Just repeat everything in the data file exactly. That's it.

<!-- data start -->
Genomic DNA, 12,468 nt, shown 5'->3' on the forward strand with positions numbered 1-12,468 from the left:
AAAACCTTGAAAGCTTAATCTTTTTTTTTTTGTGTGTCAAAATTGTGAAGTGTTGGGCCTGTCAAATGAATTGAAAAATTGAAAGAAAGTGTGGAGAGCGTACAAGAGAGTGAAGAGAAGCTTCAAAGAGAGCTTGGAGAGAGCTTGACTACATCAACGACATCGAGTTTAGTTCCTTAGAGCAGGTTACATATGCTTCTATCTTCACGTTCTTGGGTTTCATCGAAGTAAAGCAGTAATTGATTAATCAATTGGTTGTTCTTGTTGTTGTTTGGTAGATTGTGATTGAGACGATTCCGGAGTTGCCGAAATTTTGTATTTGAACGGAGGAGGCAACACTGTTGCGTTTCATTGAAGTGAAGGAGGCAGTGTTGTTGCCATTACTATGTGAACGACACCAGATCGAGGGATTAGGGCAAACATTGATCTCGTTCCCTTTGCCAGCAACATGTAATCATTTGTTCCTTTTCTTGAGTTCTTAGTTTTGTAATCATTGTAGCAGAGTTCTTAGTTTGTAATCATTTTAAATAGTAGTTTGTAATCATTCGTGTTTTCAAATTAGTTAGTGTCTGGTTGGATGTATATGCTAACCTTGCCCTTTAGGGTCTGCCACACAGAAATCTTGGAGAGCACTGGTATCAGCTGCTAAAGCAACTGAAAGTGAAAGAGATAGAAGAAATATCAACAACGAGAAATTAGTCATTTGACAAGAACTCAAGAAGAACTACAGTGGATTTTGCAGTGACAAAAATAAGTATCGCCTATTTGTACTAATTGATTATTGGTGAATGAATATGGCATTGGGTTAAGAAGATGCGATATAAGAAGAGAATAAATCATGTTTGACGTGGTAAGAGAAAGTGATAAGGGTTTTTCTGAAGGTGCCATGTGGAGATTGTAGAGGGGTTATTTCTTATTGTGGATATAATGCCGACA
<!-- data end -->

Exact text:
Genomic DNA, 12,468 nt, shown 5'->3' on the forward strand with positions numbered 1-12,468 from the left:
AAAACCTTGAAAGCTTAATCTTTTTTTTTTTGTGTGTCAAAATTGTGAAGTGTTGGGCCTGTCAAATGAATTGAAAAATTGAAAGAAAGTGTGGAGAGCGTACAAGAGAGTGAAGAGAAGCTTCAAAGAGAGCTTGGAGAGAGCTTGACTACATCAACGACATCGAGTTTAGTTCCTTAGAGCAGGTTACATATGCTTCTATCTTCACGTTCTTGGGTTTCATCGAAGTAAAGCAGTAATTGATTAATCAATTGGTTGTTCTTGTTGTTGTTTGGTAGATTGTGATTGAGACGATTCCGGAGTTGCCGAAATTTTGTATTTGAACGGAGGAGGCAACACTGTTGCGTTTCATTGAAGTGAAGGAGGCAGTGTTGTTGCCATTACTATGTGAACGACACCAGATCGAGGGATTAGGGCAAACATTGATCTCGTTCCCTTTGCCAGCAACATGTAATCATTTGTTCCTTTTCTTGAGTTCTTAGTTTTGTAATCATTGTAGCAGAGTTCTTAGTTTGTAATCATTTTAAATAGTAGTTTGTAATCATTCGTGTTTTCAAATTAGTTAGTGTCTGGTTGGATGTATATGCTAACCTTGCCCTTTAGGGTCTGCCACACAGAAATCTTGGAGAGCACTGGTATCAGCTGCTAAAGCAACTGAAAGTGAAAGAGATAGAAGAAATATCAACAACGAGAAATTAGTCATTTGACAAGAACTCAAGAAGAACTACAGTGGATTTTGCAGTGACAAAAATAAGTATCGCCTATTTGTACTAATTGATTATTGGTGAATGAATATGGCATTGGGTTAAGAAGATGCGATATAAGAAGAGAATAAATCATGTTTGACGTGGTAAGAGAAAGTGATAAGGGTTTTTCTGAAGGTGCCATGTGGAGATTGTAGAGGGGTTATTTCTTATTGTGGATATAATGCCGACA